RED STATE (Dir. Kevin State, 2011)
Last month, I went to a one night only special showing of Kevin Smith’s new film RED STATE at the Galaxy Cinema in Cary. I was a bit hesitant to go because tickets were $20, which is a bit much for a movie even with the event featuring a live interactive Q & A with Smith via Twitter.
Remembering that in response to the negative critical reaction to his previous film COP OUT, Smith tweeted that critics should have to pay to see his films like everybody else and even held up a sign at this year’s Sundance that said “God hates press screenings,” I decided I should pony up the money to see RED STATE.
I figured that I had seen his last several movies free, and it was payback time. I strongly disliked COP OUT and agree with Roger Ebert’s quip: “Kevin Smith thinks critics should have had to pay to see COP OUT. But Kev, then they would REALLY have hated it,” but dammit I’ll still take the bait.
If I didn’t know Smith had made RED STATE, I never would’ve guessed. It’s refreshingly out of his cheap comedy comfort zone and smack dab into the world of scrappy cheap horror, with Smith taking chances in a way I thought he never would. It starts out like PORKY’S with a few high school kids trying to get laid, and winds up like Waco, with a compound of extreme religious fundamentalists under siege.
Michael Angarano, Kyle Gallner, and Nicholas Braun are the teens who are captured by members of the Five Points Church led by Michael Parks as Pastor Abin Cooper. As the frightened captives squirm – Angarono in a cage, the others in a crawl space beneath the church’s stage – Parks sermonizes at grueling yet enrapturing length with gravely-voiced intensity about the homosexuals being Satan’s instrument on Earth hastening the demise of us as a species, then dismisses the children present: “It’s gonna get grown up in here!”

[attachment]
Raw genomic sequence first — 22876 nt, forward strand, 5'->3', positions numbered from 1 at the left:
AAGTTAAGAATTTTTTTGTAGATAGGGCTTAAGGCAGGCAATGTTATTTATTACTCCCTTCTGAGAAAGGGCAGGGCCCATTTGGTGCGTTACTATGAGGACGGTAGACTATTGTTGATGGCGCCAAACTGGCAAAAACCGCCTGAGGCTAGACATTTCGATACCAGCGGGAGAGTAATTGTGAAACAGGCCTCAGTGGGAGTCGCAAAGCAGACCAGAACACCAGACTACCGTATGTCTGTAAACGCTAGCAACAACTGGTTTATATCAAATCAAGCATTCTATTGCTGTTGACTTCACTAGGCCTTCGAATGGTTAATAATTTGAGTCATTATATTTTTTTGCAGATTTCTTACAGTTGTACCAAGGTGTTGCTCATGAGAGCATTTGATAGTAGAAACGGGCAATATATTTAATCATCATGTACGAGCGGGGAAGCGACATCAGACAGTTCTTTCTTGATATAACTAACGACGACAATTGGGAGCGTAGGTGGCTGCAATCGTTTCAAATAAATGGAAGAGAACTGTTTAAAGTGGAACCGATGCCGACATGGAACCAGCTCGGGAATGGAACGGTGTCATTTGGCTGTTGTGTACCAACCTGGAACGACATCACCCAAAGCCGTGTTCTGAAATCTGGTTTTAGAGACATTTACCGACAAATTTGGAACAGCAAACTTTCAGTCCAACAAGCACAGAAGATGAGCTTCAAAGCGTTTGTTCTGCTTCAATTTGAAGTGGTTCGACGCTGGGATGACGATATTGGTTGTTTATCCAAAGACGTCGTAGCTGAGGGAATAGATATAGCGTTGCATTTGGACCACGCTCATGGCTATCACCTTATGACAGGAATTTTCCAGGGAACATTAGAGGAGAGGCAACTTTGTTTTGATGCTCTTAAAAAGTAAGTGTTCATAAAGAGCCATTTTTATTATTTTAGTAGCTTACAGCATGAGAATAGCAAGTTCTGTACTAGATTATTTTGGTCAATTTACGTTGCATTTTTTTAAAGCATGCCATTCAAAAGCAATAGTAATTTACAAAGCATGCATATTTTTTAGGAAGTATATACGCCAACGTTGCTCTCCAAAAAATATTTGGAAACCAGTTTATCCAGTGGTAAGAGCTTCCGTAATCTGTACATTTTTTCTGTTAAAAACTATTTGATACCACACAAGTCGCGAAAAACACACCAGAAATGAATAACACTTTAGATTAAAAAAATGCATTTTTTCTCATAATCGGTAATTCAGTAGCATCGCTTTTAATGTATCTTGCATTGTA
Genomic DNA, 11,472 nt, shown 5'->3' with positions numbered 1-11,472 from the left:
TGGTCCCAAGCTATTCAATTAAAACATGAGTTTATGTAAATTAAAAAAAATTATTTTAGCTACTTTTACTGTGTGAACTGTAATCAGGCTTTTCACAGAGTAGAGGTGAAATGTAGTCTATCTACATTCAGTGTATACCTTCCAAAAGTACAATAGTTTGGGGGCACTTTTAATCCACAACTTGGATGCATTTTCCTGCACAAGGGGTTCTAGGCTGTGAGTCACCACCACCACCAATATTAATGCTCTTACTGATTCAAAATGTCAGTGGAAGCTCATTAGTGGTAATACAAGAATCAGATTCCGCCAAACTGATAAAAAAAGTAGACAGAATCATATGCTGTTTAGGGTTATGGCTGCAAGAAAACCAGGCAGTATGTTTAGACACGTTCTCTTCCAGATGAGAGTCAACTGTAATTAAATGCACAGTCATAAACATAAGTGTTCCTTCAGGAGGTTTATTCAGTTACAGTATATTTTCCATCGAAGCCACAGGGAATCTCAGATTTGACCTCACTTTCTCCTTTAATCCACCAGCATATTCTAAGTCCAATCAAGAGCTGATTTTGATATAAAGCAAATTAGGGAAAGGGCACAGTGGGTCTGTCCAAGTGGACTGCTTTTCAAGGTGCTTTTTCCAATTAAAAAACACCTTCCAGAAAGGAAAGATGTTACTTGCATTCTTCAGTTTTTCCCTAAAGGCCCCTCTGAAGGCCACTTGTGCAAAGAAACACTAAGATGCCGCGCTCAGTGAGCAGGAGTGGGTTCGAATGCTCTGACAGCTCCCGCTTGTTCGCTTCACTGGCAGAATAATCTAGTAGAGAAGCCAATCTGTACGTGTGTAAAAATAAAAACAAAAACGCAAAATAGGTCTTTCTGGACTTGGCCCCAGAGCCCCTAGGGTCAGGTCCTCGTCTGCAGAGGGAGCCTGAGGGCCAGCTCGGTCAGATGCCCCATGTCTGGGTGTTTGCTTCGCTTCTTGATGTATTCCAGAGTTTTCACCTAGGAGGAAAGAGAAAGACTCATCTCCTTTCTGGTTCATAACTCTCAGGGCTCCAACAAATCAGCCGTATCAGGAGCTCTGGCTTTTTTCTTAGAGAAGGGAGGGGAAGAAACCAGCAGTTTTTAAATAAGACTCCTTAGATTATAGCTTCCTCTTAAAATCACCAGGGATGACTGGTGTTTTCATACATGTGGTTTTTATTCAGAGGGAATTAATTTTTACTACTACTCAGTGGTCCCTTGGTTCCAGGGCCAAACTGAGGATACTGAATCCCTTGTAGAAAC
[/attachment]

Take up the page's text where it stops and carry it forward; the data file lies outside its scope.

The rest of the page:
Realizing that they are going to be murdered by the crazy cult for being immoral fornicators, the frantic trio try everything they can to escape.
The always awesome John Goodman as an agent for the A.T.F. gets called in by a Sheriff played by Stephen Root, who is a closeted homosexual, and a shoot-out bloodbath results.
There are sloppy edits and some jarring set-ups, but this is easily Smith’s best work in ages. In the Q & A afterwards Smith said that he “got tired of making ‘Kevin Smith movies, as much as people were tired of seeing them.” Here he proves that he’s not a hack with a powerfully paced, engagingly plotted film that features some of his best dialogue and, in Parks, actually has a performance worth nominating for an Oscar. Can’t think of another Smith film you could say that about.
It looks like Smith raided the casts of Breaking Bad and Treme for RED STATE as Anna Gunn, Matt L. Jones, Goodman, and Melissa Leo (playing the woman that is used to lure the teens in with an online sex ad) are on hand.
Although I see that a lot of critics aren’t as enthusiastic about it, I really enjoyed RED STATE and think many will take to it too now that’s available on Blu ray, DVD, and Netflix Instant starting today. I’m not sure it was completely worth the 20 bucks I spent to see it, but I can honestly say I didn’t feel ripped off. Now, if I had paid to see COP OUT at any price mind you – that would REALLY be a different story.